I started this book with high hopes, but ultimately was disappointed. Somehow it manages to have its whole less than the sum of its parts. The weird thing is, I'm in hearty agreement with most of Warrior Politics points: That the world remains a dangerous place and will be for the foreseeable future, that all people are not basically good; that sometimes the choice isn't between being feared or respected, but between being feared or dead, and that history can teach us a lot about the modern world. The book had several problems: these ideas are too self-evident to me to be worth a book length treatment, the arguments were weak and unpersuasive, ideas that could have been profitably explored weren't, and the explicit call for pagan values odd and unsubstantiated. Frankly, I found it inferior to Mead's Special Providence, which I consider a real tour de force of analysis, and which I read just prior to Warrior Politics.
The book compares Churchill and Chamberlain and claims that Churchill succeeded where Chamberlain failed because Churchill was a pagan classicist (conjuring up images of Giles) whose experiences in Sudan allowed him to understand Hitler better. Well, Churchill wasn't a pagan, and given that Chamberlain was a British aristocrat, I have to assume he was thoroughly versed in the classics, probably far better than he author of Warrior Politics, Robert Kagan. Could it simply have been that Churchill, through temperament, character and experience, had a better grasp of people, or simply guessed right? Could it be that Churchill was the right man at the right time, and that political systems that can recruit leaders from a large pool of possibilities and change them easily (i.e. liberal democracies) are able to put the right man in place?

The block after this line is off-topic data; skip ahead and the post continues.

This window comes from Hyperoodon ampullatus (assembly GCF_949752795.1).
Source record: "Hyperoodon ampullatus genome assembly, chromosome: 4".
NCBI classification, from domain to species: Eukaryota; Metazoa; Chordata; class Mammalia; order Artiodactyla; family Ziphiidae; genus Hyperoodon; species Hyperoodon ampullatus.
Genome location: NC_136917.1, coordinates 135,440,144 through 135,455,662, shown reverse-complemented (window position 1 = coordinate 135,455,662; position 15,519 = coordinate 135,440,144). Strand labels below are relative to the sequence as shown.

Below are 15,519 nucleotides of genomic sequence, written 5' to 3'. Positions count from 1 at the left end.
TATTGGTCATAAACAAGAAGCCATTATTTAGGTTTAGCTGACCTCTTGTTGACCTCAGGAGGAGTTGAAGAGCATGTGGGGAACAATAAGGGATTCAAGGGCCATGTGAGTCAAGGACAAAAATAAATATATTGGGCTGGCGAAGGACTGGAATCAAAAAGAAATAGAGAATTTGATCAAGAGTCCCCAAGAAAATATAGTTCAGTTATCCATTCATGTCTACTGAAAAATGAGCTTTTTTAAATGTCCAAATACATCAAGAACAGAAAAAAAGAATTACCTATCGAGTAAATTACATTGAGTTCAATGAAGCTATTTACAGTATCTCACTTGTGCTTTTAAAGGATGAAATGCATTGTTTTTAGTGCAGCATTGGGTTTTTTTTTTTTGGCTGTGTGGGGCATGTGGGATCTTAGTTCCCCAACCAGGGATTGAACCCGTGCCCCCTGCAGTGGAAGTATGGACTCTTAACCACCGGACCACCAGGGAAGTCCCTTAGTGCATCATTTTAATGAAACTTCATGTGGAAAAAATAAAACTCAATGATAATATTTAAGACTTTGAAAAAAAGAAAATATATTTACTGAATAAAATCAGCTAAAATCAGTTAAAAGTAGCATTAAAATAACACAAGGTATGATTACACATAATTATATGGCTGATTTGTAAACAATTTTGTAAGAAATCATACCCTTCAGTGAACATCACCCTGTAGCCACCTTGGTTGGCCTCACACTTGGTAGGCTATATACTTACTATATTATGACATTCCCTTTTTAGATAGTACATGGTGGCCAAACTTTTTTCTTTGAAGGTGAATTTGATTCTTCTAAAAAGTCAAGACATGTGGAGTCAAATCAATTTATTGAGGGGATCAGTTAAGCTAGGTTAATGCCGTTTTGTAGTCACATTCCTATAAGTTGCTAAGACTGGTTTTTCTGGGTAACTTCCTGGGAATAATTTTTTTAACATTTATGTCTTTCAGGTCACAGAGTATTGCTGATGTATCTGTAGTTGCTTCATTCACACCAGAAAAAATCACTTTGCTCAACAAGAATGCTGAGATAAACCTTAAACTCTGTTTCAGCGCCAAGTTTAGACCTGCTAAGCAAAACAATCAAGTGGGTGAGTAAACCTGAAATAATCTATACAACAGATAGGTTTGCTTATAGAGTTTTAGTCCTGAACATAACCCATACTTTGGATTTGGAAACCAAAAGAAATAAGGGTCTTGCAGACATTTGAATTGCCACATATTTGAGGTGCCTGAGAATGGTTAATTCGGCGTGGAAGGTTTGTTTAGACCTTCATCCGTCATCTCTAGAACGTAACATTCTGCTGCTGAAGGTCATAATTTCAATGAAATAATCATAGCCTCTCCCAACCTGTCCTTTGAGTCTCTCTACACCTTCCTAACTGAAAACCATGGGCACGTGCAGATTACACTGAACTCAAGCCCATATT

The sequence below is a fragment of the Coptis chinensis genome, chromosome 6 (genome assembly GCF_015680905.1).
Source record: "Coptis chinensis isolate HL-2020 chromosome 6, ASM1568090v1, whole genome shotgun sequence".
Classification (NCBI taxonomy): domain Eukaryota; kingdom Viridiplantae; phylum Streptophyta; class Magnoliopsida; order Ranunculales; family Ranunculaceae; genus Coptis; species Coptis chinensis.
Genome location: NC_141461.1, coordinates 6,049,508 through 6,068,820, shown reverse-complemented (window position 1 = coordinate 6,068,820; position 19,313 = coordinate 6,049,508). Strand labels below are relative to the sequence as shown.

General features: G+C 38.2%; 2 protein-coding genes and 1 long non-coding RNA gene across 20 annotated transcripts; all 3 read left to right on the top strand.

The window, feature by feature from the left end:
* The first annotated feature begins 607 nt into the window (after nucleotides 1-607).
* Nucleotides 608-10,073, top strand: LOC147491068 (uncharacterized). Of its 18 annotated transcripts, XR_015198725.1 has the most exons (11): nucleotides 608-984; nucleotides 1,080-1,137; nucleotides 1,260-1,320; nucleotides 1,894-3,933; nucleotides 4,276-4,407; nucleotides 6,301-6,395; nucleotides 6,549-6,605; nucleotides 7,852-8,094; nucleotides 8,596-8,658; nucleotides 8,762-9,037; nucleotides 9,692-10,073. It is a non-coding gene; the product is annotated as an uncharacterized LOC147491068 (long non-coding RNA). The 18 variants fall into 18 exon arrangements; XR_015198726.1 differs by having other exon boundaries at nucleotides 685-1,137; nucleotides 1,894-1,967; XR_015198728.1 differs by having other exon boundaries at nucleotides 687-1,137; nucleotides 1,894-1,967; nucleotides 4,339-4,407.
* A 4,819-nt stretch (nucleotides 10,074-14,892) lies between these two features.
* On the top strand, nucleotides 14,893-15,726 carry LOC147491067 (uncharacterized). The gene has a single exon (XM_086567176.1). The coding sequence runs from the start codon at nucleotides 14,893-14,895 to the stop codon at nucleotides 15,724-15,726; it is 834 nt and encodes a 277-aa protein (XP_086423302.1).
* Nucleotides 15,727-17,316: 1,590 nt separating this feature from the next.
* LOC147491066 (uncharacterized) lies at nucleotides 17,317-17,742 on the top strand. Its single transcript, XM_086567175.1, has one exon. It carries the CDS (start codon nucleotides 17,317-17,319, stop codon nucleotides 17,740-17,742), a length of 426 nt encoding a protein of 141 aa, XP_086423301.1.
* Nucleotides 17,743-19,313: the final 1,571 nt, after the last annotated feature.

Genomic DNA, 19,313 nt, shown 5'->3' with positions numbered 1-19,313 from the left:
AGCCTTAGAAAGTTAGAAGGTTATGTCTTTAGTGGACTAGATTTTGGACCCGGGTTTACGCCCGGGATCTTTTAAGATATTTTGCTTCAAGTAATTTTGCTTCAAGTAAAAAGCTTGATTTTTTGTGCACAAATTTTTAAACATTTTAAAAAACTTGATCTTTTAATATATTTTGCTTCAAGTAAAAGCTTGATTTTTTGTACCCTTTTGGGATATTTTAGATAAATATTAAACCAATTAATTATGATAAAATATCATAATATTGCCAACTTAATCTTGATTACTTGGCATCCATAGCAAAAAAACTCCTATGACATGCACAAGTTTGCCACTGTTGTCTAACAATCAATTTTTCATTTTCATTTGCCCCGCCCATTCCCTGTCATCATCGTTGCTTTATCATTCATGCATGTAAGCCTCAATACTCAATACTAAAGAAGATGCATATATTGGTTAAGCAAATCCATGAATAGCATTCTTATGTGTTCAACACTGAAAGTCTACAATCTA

I'm all for using history as a light to illuminate the current darkness, and certainly a lot of the problems that were faced by the Greek and Italian city states, and the Roman Republic are similar to those faced today. Excerpts of various classical texts are used to illustrate the wisdom of the past without really providing any, and the similarities and differences of the historical nations and groups to the current day is never examined. Rome was interested in conquering as far and wide as they could, but America doesn't have the slightest interest in annexing any more territory. The book compares modern terrorism with the medieval Assassins by describing how when the Mongols were conquering the Middle East they were told by the local elites that they would have to learn to live with them — in other words appease them (shades of the EU!). The Mongols had other ideas though and methodically destroyed every assassin stronghold and killed every assassin they could. But this description has two problems. Does Kaplan really want us to adopt the ethos of the Mongols — a ruthless warrior nation that left a trail of slaughter but no cultural achievements? And the assassins, despite the Mongols best efforts, weren't completely wiped out and ultimately outlasted the Mongols.